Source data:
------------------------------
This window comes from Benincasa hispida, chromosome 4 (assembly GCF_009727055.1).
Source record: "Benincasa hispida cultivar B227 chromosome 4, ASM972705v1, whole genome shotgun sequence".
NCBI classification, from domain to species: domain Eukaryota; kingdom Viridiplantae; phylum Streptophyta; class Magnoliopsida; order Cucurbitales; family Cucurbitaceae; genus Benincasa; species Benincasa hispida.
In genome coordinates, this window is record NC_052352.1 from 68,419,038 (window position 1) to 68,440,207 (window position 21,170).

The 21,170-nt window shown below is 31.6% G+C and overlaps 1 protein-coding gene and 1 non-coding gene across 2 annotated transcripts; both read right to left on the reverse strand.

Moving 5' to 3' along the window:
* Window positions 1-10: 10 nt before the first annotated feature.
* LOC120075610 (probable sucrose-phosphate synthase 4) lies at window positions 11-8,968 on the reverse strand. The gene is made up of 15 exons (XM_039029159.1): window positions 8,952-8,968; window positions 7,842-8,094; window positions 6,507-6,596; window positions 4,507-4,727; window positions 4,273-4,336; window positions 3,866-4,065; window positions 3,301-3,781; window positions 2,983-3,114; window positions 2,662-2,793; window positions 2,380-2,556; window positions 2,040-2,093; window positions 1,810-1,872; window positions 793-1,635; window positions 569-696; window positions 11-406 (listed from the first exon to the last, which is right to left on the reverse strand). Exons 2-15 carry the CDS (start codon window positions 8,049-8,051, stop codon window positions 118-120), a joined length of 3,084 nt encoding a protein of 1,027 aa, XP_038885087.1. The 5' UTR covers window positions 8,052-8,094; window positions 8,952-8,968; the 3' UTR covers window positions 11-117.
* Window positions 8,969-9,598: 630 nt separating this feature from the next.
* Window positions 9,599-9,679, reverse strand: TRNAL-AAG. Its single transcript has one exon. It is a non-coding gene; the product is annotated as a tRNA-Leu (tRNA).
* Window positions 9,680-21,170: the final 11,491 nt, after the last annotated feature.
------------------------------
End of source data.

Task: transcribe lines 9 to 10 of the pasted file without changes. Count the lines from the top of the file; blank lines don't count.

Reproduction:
* Window positions 8,969-9,598: 630 nt separating this feature from the next.
* Window positions 9,599-9,679, reverse strand: TRNAL-AAG. Its single transcript has one exon. It is a non-coding gene; the product is annotated as a tRNA-Leu (tRNA).